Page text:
Aerial intercept training prepares warfighters
by Tech. Sgt. Steven Wilson
36th Operations Group Public Affairs
9/28/2007 - ANDERSEN AIR FORCE BASE, Guam (AFPN) -- F-16 Fighting Falcon crews practiced rapid response situations during aerial intercept training held Sept. 24 at Andersen Air Force Base.
The training took advantage of deployed airframes present on the island, and the "hostiles" in the exercise were deployed KC-135 tankers simulating enemy aircraft.
"Although the Cold War is long over, and our mission has changed, we must continually adapt to new threats" said Col. Damian McCarthy, the 36th Operations Group commander. "This type of intercept training lets us remain proficient and vigilant in defending our critical resources and personnel."
"This exercise was designed to prepare 522nd Expeditionary Fighter Squadron members and Andersen permanent party for an aerial oriented defense scenario," said Capt. Jason Monaco, a 522nd EFS member. "The end goals were to train fighter pilots in alert, scramble and intercept tactics, to test the Andersen senior staff decision-making process and to exercise command-related issues."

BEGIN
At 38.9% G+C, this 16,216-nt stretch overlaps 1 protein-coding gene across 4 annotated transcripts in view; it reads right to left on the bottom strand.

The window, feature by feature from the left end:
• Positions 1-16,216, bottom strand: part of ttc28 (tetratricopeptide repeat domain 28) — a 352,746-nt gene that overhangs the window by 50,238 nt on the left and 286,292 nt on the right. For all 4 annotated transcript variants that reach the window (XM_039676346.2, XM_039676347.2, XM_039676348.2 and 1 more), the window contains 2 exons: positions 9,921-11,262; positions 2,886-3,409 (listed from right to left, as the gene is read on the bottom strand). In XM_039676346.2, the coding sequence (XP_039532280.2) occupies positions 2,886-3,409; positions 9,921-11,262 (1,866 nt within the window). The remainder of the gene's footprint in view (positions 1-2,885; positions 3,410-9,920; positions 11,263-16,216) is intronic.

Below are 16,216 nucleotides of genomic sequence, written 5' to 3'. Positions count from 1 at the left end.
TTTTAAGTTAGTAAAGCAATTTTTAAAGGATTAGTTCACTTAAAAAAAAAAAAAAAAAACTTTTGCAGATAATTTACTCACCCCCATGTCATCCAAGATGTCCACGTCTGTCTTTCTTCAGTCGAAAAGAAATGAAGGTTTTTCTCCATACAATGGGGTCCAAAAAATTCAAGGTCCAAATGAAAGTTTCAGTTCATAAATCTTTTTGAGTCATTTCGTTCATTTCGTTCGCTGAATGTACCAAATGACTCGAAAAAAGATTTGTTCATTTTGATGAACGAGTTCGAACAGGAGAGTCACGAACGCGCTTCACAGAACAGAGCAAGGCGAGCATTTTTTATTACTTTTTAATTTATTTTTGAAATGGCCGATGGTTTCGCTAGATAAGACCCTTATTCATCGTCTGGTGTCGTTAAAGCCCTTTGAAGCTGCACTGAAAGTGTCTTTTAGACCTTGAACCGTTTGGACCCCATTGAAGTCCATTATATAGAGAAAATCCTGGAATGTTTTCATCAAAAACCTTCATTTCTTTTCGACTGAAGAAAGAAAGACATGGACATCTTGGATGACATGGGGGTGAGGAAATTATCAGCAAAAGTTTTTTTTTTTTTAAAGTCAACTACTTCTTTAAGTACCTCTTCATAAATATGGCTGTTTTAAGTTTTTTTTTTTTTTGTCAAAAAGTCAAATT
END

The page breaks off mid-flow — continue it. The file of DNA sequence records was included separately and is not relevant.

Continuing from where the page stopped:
The training was intense and very fast paced, said Capt. Vince O'Connor an F-16 pilot .
"When receiving the order to scramble, aircrews went from waiting in the alert facility to airborne within minutes," Captain O'Connor said. "Once airborne, we were directed by air traffic control to intercept the threat. We conducted an intercept at supersonic speed to get to the engagement as soon as possible.
"The highlight of this exercise, from a fighter pilot perspective, was training to an alert take off in very little time and completing an intercept at supersonic speeds," he said. "The ability to complete rapid and safe intercepts of hostile aircraft allows senior leaders to make timely decisions regarding our strategies to best deal with the bad guys."
The joint training exercises conducted here are aimed toward protecting America's interests, reassuring our friends and allies that we are committed to the region, and promoting stability throughout the Western Pacific Region, Colonel McCarthy said.
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